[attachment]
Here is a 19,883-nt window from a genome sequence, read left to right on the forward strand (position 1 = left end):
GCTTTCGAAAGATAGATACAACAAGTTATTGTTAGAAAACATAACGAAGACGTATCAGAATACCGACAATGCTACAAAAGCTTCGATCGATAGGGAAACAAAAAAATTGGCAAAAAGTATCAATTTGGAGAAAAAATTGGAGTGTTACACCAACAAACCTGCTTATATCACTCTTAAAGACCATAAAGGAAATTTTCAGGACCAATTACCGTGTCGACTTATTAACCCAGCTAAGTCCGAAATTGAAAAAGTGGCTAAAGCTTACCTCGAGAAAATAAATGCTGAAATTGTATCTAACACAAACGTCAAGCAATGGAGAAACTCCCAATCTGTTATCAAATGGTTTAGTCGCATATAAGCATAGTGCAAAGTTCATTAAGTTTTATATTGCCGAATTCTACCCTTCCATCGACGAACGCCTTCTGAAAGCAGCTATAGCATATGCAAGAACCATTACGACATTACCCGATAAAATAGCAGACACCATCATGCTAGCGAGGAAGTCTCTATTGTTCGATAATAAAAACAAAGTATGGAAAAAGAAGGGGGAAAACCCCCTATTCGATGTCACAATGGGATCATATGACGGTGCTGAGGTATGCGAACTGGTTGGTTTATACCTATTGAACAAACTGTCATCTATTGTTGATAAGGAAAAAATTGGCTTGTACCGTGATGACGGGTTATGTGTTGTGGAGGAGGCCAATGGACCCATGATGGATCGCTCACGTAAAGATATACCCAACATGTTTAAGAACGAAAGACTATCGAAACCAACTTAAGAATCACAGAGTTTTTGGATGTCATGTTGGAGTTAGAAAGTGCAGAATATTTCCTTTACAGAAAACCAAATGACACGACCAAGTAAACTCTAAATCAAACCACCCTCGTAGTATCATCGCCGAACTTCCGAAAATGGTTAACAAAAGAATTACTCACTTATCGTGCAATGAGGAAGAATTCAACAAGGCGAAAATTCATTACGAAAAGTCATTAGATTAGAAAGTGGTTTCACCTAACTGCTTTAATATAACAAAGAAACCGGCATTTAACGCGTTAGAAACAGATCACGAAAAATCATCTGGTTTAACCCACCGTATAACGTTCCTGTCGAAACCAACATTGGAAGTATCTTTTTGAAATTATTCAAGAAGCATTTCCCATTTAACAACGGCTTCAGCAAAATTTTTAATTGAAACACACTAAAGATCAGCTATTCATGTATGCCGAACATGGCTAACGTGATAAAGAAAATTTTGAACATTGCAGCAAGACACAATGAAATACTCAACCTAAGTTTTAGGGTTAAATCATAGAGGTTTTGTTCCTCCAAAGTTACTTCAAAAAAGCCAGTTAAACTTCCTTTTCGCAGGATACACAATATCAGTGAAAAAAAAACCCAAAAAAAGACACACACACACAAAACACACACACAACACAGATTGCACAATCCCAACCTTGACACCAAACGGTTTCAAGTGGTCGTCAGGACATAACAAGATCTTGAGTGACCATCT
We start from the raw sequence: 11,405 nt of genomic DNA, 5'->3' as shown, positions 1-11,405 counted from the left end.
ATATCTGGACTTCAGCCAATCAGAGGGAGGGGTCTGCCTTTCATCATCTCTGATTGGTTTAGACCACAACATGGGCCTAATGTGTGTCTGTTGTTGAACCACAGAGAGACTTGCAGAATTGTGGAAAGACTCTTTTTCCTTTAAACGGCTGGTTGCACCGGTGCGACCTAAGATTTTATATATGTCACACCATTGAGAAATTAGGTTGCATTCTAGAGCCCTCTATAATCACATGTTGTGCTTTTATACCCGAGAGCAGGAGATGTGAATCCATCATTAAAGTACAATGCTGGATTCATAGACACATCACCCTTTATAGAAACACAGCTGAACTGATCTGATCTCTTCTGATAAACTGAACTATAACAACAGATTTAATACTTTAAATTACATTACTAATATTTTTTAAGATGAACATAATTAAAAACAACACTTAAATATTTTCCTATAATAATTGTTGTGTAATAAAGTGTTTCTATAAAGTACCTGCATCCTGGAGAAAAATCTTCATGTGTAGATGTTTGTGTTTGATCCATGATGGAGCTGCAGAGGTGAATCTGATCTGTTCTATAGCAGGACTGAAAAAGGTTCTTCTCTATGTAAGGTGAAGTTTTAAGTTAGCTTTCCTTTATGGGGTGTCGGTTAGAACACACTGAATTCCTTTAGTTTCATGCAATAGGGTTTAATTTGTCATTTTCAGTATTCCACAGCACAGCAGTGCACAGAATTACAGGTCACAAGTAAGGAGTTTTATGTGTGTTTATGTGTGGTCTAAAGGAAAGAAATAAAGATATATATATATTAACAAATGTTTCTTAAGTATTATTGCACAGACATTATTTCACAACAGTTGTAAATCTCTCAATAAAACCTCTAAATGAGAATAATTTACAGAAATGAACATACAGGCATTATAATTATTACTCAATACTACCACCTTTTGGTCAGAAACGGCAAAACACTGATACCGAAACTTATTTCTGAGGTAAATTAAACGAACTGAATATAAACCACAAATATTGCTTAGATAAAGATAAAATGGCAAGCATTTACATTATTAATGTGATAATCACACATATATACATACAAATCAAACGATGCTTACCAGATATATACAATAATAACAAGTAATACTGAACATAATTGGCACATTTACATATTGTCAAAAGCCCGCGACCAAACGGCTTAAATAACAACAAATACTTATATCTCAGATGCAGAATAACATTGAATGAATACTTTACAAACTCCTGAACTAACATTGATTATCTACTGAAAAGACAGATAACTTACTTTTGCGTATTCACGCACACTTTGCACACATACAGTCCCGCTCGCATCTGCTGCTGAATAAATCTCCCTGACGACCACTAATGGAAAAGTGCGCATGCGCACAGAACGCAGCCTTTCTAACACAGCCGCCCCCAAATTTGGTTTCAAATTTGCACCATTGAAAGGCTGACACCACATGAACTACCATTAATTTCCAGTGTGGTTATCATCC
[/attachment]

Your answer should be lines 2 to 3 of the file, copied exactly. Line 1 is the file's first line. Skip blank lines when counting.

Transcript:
GCTTTCGAAAGATAGATACAACAAGTTATTGTTAGAAAACATAACGAAGACGTATCAGAATACCGACAATGCTACAAAAGCTTCGATCGATAGGGAAACAAAAAAATTGGCAAAAAGTATCAATTTGGAGAAAAAATTGGAGTGTTACACCAACAAACCTGCTTATATCACTCTTAAAGACCATAAAGGAAATTTTCAGGACCAATTACCGTGTCGACTTATTAACCCAGCTAAGTCCGAAATTGAAAAAGTGGCTAAAGCTTACCTCGAGAAAATAAATGCTGAAATTGTATCTAACACAAACGTCAAGCAATGGAGAAACTCCCAATCTGTTATCAAATGGTTTAGTCGCATATAAGCATAGTGCAAAGTTCATTAAGTTTTATATTGCCGAATTCTACCCTTCCATCGACGAACGCCTTCTGAAAGCAGCTATAGCATATGCAAGAACCATTACGACATTACCCGATAAAATAGCAGACACCATCATGCTAGCGAGGAAGTCTCTATTGTTCGATAATAAAAACAAAGTATGGAAAAAGAAGGGGGAAAACCCCCTATTCGATGTCACAATGGGATCATATGACGGTGCTGAGGTATGCGAACTGGTTGGTTTATACCTATTGAACAAACTGTCATCTATTGTTGATAAGGAAAAAATTGGCTTGTACCGTGATGACGGGTTATGTGTTGTGGAGGAGGCCAATGGACCCATGATGGATCGCTCACGTAAAGATATACCCAACATGTTTAAGAACGAAAGACTATCGAAACCAACTTAAGAATCACAGAGTTTTTGGATGTCATGTTGGAGTTAGAAAGTGCAGAATATTTCCTTTACAGAAAACCAAATGACACGACCAAGTAAACTCTAAATCAAACCACCCTCGTAGTATCATCGCCGAACTTCCGAAAATGGTTAACAAAAGAATTACTCACTTATCGTGCAATGAGGAAGAATTCAACAAGGCGAAAATTCATTACGAAAAGTCATTAGATTAGAAAGTGGTTTCACCTAACTGCTTTAATATAACAAAGAAACCGGCATTTAACGCGTTAGAAACAGATCACGAAAAATCATCTGGTTTAACCCACCGTATAACGTTCCTGTCGAAACCAACATTGGAAGTATCTTTTTGAAATTATTCAAGAAGCATTTCCCATTTAACAACGGCTTCAGCAAAATTTTTAATTGAAACACACTAAAGATCAGCTATTCATGTATGCCGAACATGGCTAACGTGATAAAGAAAATTTTGAACATTGCAGCAAGACACAATGAAATACTCAACCTAAGTTTTAGGGTTAAATCATAGAGGTTTTGTTCCTCCAAAGTTACTTCAAAAAAGCCAGTTAAACTTCCTTTTCGCAGGATACACAATATCAGTGAAAAAAAAACCCAAAAAAAGACACACACACACAAAACACACACACAACACAGATTGCACAATCCCAACCTTGACACCAAACGGTTTCAAGTGGTCGTCAGGACATAACAAGATCTTGAGTGACCATCT
We start from the raw sequence: 11,405 nt of genomic DNA, 5'->3' as shown, positions 1-11,405 counted from the left end.